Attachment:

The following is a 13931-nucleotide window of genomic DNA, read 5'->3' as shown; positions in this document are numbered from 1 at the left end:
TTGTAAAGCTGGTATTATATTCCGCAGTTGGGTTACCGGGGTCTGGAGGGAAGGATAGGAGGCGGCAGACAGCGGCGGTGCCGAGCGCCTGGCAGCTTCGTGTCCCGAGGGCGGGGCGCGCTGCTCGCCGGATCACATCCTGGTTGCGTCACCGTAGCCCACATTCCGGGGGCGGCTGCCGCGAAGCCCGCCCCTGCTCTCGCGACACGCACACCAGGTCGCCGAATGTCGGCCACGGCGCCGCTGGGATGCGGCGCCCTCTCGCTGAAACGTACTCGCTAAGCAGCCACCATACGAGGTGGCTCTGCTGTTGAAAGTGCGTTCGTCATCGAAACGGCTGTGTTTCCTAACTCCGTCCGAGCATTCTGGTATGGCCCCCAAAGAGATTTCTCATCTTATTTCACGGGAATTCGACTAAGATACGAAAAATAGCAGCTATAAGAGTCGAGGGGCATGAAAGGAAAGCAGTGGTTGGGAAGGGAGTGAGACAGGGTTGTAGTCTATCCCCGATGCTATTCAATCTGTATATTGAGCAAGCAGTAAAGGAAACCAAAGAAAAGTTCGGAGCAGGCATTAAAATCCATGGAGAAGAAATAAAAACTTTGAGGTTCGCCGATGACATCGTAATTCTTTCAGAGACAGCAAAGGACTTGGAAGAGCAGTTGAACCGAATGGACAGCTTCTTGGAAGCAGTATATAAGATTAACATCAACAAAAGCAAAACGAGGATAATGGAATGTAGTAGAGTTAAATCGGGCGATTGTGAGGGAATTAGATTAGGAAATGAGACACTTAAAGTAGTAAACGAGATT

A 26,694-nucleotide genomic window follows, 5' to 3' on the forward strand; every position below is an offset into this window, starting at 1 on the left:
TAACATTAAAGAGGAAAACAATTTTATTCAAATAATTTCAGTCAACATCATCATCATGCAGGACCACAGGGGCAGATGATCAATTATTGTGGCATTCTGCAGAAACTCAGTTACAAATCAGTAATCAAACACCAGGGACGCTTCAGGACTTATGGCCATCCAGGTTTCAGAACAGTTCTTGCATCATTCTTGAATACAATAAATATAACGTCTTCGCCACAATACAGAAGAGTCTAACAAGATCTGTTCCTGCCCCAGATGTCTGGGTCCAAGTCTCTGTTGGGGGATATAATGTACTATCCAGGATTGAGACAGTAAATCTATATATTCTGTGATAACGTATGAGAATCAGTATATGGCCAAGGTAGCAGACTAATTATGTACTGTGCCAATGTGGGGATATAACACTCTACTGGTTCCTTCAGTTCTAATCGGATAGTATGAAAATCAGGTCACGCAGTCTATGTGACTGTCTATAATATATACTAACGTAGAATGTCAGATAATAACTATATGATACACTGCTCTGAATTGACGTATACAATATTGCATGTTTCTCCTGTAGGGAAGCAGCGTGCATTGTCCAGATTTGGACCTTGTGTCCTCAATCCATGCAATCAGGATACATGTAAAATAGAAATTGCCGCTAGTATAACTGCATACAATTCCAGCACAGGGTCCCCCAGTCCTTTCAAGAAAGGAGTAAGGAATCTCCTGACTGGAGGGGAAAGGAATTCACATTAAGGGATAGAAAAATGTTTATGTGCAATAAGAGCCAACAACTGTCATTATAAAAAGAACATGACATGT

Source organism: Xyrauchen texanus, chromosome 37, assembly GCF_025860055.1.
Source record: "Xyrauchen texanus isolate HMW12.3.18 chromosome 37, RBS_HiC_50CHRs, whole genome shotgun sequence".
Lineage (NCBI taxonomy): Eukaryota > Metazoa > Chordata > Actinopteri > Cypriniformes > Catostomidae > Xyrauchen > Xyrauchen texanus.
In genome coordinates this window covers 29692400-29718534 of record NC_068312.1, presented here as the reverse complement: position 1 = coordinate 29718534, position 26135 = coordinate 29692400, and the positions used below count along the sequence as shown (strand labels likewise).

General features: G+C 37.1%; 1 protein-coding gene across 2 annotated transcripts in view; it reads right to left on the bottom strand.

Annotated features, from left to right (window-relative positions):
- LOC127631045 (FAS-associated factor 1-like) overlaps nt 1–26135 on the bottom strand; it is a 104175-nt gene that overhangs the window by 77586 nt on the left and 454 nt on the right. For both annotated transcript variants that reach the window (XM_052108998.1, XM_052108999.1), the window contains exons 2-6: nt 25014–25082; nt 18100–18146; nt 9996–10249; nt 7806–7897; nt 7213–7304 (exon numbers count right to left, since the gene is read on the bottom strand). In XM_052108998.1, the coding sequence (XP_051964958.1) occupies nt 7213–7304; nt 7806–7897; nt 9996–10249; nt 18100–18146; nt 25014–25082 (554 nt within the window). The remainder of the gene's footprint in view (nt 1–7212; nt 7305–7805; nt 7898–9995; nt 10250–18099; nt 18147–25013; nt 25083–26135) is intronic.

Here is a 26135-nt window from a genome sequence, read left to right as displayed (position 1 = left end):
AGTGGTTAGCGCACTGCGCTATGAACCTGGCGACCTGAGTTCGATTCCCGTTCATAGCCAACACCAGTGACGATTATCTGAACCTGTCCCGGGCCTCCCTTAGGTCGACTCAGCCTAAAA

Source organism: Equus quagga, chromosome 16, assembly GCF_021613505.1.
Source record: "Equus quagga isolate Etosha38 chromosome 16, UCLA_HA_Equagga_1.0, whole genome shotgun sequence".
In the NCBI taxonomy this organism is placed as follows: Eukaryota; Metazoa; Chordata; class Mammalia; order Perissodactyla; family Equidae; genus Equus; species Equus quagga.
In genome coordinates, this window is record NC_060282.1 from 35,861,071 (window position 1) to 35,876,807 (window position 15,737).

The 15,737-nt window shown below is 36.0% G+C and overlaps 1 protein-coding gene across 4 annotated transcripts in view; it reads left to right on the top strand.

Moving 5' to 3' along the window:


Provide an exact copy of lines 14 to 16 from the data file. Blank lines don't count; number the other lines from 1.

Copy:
Source organism: Equus quagga, chromosome 16, assembly GCF_021613505.1.
Source record: "Equus quagga isolate Etosha38 chromosome 16, UCLA_HA_Equagga_1.0, whole genome shotgun sequence".
In the NCBI taxonomy this organism is placed as follows: Eukaryota; Metazoa; Chordata; class Mammalia; order Perissodactyla; family Equidae; genus Equus; species Equus quagga.